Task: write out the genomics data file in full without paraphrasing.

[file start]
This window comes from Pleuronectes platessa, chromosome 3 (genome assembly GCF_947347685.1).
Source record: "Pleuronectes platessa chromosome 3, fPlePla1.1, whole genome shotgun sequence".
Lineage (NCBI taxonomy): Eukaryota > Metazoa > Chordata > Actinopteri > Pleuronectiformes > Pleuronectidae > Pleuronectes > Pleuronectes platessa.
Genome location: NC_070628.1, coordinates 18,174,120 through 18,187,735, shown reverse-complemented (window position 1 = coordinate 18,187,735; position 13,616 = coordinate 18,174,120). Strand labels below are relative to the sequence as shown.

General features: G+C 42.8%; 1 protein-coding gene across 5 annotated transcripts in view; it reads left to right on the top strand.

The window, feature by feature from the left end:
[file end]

This window comes from Pleuronectes platessa, chromosome 3 (genome assembly GCF_947347685.1).
Source record: "Pleuronectes platessa chromosome 3, fPlePla1.1, whole genome shotgun sequence".
Lineage (NCBI taxonomy): Eukaryota > Metazoa > Chordata > Actinopteri > Pleuronectiformes > Pleuronectidae > Pleuronectes > Pleuronectes platessa.
Genome location: NC_070628.1, coordinates 18,174,120 through 18,187,735, shown reverse-complemented (window position 1 = coordinate 18,187,735; position 13,616 = coordinate 18,174,120). Strand labels below are relative to the sequence as shown.

General features: G+C 42.8%; 1 protein-coding gene across 5 annotated transcripts in view; it reads left to right on the top strand.

The window, feature by feature from the left end: